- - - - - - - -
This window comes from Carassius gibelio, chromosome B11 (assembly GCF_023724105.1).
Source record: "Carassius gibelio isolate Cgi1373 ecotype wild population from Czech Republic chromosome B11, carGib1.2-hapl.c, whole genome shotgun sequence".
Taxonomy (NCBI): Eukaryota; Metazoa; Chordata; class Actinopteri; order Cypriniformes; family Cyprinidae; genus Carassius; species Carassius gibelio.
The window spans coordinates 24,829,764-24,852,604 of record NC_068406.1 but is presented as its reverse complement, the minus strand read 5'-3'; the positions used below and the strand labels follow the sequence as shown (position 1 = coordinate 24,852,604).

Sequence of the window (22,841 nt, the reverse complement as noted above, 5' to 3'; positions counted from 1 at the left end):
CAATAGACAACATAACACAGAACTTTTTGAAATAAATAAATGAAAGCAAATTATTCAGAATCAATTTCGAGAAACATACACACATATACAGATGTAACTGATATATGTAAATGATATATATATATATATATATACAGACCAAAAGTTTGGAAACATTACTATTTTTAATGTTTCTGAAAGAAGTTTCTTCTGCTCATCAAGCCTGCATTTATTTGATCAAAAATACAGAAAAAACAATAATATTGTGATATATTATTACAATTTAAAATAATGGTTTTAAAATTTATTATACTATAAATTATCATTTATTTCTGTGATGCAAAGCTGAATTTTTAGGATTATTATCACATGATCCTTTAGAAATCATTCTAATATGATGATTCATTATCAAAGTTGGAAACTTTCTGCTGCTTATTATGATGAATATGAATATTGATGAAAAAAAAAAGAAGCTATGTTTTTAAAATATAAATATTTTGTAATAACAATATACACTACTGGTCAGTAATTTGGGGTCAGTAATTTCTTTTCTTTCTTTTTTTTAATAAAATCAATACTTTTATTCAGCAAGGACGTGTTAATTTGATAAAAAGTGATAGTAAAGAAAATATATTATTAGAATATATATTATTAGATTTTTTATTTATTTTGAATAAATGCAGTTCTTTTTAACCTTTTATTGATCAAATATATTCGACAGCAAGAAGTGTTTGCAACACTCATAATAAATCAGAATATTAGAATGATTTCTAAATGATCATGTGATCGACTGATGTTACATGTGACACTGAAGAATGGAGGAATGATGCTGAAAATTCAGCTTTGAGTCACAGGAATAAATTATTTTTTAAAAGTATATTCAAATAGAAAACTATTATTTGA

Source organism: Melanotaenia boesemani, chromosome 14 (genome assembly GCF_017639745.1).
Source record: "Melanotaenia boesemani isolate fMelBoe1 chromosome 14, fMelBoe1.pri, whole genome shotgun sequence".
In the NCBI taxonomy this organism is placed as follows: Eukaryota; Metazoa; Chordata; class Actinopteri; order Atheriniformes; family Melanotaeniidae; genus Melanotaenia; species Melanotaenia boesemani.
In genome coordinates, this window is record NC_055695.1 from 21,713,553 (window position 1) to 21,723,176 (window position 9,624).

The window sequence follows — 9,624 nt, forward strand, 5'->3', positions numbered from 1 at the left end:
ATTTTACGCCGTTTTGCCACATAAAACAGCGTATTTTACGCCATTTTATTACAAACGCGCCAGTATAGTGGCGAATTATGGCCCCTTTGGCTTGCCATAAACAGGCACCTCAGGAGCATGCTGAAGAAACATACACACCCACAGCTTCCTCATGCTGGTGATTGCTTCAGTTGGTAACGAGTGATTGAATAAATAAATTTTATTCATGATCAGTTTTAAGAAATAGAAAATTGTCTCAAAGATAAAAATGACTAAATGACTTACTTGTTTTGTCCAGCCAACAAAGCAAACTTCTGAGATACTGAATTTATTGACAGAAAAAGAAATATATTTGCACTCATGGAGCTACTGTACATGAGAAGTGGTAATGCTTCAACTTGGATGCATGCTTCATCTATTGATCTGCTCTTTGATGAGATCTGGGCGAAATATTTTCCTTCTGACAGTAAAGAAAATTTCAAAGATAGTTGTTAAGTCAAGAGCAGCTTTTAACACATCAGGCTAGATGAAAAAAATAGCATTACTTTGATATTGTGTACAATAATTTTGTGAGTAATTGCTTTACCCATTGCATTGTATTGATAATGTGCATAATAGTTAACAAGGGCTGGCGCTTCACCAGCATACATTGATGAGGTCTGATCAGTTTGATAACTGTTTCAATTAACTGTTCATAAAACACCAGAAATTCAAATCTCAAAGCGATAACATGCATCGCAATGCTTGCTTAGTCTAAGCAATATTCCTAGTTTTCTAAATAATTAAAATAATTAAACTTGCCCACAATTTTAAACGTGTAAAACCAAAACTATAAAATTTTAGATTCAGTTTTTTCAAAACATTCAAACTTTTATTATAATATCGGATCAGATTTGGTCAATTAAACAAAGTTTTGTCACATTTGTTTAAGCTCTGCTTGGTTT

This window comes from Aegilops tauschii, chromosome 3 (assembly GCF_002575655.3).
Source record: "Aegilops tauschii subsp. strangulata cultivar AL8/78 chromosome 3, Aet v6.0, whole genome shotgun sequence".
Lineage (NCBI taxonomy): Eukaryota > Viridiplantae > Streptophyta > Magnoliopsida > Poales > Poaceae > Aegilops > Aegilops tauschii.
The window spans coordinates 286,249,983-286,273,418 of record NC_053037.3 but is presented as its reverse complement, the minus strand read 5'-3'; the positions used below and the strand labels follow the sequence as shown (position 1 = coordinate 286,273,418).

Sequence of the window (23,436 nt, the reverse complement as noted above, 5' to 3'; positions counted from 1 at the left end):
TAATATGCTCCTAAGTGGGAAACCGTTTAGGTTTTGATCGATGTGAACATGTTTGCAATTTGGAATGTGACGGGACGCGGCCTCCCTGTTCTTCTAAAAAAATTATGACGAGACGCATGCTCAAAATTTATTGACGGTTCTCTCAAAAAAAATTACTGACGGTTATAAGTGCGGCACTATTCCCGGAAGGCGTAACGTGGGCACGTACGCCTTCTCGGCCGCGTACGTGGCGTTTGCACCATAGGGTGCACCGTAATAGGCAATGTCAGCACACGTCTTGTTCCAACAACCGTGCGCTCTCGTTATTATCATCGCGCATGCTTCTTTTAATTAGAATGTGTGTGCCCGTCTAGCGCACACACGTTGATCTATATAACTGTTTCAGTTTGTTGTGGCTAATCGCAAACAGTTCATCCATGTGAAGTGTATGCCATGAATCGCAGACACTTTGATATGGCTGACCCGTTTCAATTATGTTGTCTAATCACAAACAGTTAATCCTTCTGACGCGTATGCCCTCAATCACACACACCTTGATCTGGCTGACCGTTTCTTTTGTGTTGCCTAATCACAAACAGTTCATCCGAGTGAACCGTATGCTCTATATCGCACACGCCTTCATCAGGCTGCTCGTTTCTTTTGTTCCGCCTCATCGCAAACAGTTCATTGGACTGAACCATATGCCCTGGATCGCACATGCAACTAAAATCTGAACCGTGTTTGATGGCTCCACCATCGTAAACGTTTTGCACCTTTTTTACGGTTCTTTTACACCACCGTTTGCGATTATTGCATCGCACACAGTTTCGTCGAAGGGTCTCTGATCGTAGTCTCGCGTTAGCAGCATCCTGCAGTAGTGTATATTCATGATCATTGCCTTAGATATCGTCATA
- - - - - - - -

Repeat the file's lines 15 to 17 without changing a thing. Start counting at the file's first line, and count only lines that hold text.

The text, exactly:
Lineage (NCBI taxonomy): Eukaryota > Viridiplantae > Streptophyta > Magnoliopsida > Poales > Poaceae > Aegilops > Aegilops tauschii.
The window spans coordinates 286,249,983-286,273,418 of record NC_053037.3 but is presented as its reverse complement, the minus strand read 5'-3'; the positions used below and the strand labels follow the sequence as shown (position 1 = coordinate 286,273,418).

Sequence of the window (23,436 nt, the reverse complement as noted above, 5' to 3'; positions counted from 1 at the left end):